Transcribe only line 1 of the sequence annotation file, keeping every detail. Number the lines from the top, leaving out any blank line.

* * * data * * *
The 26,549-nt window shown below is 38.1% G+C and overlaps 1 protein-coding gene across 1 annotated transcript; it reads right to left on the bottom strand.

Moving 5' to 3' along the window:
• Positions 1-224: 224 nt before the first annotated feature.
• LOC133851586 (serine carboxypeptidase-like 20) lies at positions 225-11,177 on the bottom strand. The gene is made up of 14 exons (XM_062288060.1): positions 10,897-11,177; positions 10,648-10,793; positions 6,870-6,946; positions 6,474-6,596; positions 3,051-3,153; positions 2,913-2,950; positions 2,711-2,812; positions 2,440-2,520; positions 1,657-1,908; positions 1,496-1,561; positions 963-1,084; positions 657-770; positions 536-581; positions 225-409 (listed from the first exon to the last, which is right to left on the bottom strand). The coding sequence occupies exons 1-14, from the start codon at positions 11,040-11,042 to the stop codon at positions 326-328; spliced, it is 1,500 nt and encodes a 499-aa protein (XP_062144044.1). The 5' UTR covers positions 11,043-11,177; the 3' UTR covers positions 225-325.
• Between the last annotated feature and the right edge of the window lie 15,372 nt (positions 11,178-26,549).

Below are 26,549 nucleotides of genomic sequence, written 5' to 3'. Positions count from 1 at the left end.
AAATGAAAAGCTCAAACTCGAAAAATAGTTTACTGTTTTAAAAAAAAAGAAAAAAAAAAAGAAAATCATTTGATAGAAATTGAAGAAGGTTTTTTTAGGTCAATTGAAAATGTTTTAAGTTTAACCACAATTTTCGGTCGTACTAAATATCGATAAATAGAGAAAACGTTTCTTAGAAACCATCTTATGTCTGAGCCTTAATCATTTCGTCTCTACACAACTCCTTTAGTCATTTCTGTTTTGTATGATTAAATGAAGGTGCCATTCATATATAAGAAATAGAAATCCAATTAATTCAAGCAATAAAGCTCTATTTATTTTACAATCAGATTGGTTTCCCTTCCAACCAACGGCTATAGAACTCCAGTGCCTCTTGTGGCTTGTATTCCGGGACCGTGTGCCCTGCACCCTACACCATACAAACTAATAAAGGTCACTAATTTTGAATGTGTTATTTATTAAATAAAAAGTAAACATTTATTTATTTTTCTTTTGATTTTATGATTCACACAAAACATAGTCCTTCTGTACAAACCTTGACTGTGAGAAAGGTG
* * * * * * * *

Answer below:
The 26,549-nt window shown below is 38.1% G+C and overlaps 1 protein-coding gene across 1 annotated transcript; it reads right to left on the bottom strand.